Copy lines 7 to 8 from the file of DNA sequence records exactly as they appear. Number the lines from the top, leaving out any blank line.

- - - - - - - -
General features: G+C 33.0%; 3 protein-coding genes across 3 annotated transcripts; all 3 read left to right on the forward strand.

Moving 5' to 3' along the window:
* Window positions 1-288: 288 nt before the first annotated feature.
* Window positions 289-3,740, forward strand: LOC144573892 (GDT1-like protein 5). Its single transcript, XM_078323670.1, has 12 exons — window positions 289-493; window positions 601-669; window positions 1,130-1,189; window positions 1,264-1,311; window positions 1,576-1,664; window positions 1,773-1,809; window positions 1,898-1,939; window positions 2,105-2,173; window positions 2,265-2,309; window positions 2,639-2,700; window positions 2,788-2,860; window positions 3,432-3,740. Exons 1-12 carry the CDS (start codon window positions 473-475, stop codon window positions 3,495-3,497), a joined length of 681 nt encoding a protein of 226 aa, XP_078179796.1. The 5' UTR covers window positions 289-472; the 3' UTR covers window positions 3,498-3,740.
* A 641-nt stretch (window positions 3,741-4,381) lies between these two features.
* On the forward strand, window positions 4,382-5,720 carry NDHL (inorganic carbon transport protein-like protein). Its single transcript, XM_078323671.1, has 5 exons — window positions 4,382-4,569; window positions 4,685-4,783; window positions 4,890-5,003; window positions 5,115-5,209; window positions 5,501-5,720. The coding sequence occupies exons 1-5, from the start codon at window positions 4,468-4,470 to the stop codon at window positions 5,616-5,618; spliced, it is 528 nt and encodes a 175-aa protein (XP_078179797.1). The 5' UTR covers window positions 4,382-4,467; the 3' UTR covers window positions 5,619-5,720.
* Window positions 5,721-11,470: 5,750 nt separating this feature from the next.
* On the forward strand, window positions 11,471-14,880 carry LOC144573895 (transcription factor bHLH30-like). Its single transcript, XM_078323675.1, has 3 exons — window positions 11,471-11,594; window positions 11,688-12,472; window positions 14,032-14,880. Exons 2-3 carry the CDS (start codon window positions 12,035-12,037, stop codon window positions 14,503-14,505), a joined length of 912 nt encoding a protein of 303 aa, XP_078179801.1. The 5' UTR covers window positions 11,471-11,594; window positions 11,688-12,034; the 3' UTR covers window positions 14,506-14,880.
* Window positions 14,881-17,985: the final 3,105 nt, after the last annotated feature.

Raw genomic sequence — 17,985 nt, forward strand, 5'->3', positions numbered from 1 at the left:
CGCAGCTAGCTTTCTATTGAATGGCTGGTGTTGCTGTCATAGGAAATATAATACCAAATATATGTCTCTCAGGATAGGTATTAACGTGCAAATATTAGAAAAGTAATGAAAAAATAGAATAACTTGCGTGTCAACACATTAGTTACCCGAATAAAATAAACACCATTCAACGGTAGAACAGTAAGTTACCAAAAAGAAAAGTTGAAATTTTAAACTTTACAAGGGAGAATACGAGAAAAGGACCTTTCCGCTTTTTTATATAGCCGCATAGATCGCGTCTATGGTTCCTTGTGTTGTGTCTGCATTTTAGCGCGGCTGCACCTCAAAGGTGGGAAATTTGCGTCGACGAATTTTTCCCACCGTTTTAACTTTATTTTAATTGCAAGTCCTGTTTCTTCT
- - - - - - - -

* Window positions 5,721-11,470: 5,750 nt separating this feature from the next.
* On the forward strand, window positions 11,471-14,880 carry LOC144573895 (transcription factor bHLH30-like). Its single transcript, XM_078323675.1, has 3 exons — window positions 11,471-11,594; window positions 11,688-12,472; window positions 14,032-14,880. Exons 2-3 carry the CDS (start codon window positions 12,035-12,037, stop codon window positions 14,503-14,505), a joined length of 912 nt encoding a protein of 303 aa, XP_078179801.1. The 5' UTR covers window positions 11,471-11,594; window positions 11,688-12,034; the 3' UTR covers window positions 14,506-14,880.